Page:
Preparation for Adoption PDF Print E-mail
Written by Dudley Gilmer   

On four evenings every week, children at the three pre-adoptive cottages of the Grandfather Home for Children in Banner Elk, N.C., gather for what they call "Group." For an hour they talk about their feelings and help each other look realistically at their feelings of sadness, guilt and anger. This structured peer interaction, which takes place under the supervision of trained houseparents, is an important part of an unusual "Preparation for Adoption" program that is having marked success.

As a teacher of institutionalized children, I was skeptical about the possibility of successfully placing in adoptive homes teenagers who had histories of behavior problems. My own experiences had convinced me that the behavior of such troubled young people seldom really changes. They have known years of problems and hurt. How could a children's home expect to take these disturbed children and convert them into family-style kids within a few months? It was inconceivable. But after spending time on the campus of Grandfather Home, interviewing and observing the counseling sessions, I was persuaded that the Preparation for Adoption program is working. Healing is taking place.

In addition to the Group meetings, each child has at least one hour per week of private counseling with Bill Painter, director of the Preparation for Adoption program. Painter says low self-concept based on multiple rejections is the basic trouble revealed in the sessions. There are a number of complicated psychological and emotional results from such past experiences, and each child develops his or her own defense mechanisms to keep from getting hurt again. In 90 percent of the cases, sexual abuse has been part of the child's history, although many have never told this before. The child's feelings of anger and sadness are generally expressed through inappropriate behavior, which ranges from violence to withdrawal.

The approach used by the Preparation for Adoption program is to let the young people face each problem, express their grief, anger or guilt, and accept themselves as worthwhile people. Only then, it is felt, can the children give and receive love in a new family.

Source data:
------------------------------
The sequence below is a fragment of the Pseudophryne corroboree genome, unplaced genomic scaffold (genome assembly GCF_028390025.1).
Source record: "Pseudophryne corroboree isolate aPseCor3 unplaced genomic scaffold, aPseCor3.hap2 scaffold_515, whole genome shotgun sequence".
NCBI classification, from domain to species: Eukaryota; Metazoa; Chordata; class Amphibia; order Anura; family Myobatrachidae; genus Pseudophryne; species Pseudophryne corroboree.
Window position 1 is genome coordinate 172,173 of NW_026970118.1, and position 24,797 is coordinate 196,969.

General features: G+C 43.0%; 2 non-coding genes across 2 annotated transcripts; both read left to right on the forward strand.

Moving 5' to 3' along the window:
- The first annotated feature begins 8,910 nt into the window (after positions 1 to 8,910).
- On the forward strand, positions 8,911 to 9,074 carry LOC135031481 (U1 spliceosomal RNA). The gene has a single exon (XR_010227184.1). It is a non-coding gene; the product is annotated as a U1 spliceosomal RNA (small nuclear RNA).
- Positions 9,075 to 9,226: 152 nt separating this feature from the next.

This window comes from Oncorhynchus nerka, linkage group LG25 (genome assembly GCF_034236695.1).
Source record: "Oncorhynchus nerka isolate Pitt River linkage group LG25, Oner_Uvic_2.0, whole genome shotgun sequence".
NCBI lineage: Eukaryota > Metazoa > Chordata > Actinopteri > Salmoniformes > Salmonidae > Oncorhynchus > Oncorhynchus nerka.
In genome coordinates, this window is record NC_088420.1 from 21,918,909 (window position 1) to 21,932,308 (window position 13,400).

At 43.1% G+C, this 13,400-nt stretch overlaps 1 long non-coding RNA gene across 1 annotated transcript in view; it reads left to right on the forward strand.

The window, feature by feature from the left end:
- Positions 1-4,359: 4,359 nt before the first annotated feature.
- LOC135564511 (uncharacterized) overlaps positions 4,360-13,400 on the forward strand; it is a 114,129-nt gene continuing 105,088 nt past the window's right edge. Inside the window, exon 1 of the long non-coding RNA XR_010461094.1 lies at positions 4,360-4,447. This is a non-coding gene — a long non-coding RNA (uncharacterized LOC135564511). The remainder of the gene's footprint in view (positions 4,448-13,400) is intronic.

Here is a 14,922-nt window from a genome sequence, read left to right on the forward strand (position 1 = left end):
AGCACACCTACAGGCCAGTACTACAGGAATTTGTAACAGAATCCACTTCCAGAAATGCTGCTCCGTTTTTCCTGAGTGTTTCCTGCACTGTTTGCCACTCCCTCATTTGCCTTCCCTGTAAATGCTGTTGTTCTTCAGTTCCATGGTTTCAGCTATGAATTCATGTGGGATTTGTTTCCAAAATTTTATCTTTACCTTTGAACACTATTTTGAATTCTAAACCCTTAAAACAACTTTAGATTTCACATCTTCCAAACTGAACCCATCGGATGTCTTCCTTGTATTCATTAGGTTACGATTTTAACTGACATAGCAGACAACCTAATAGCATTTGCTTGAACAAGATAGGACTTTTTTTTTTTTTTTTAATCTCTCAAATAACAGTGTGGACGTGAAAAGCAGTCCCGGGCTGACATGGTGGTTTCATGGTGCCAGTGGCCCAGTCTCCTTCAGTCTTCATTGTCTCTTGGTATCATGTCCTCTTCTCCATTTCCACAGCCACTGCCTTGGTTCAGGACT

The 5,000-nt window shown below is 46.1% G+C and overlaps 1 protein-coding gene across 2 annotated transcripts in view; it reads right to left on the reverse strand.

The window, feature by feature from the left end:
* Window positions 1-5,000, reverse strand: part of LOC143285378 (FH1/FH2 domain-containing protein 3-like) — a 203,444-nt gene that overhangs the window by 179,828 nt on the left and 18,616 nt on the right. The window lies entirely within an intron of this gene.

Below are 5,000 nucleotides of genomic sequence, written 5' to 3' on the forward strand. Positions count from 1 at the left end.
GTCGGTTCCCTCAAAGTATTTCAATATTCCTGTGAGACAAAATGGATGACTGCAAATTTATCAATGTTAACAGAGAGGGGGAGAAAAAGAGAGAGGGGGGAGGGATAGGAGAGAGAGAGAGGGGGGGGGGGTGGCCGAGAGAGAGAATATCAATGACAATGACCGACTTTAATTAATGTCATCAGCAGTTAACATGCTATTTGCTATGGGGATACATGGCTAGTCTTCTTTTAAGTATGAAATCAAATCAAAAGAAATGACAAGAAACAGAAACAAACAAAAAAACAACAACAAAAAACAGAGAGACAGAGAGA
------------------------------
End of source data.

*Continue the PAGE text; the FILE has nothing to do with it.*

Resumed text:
Most homes for children and other agencies dealing with troubled young people have tried hard to put salve on the wounds of neglected children. They have given care in the form of food, shelter and clothing. They have provided educational opportunities and they have used various methods of behavior control to try to give the youngsters a chance for acceptance in society. They have tried keeping the children in institutions, rehabilitating families, and placing them in foster homes or with adoptive parents. Some of this has been successful, but much has been frustratingly inadequate for young people who have been emotionally damaged.

Adults working with disturbed children have often found it necessary to focus primarily on the disruptive behavior. Neither public schools nor group homes nor foster parents can handle some of the extreme misbehavior. To their great disappointment, many well-motivated adults have found that their best efforts often did not bring healing to the kids. More than a "salve" was required. Jack Lowder, one of the houseparents at the Grandfather Home, says, "There have been 'typical institutional kids' as a result of the efforts at most children's homes. These young people feel the world owes them something. They can't express their feelings. They never interrelate, or maybe they clam up. They've never learned to be 'real.' "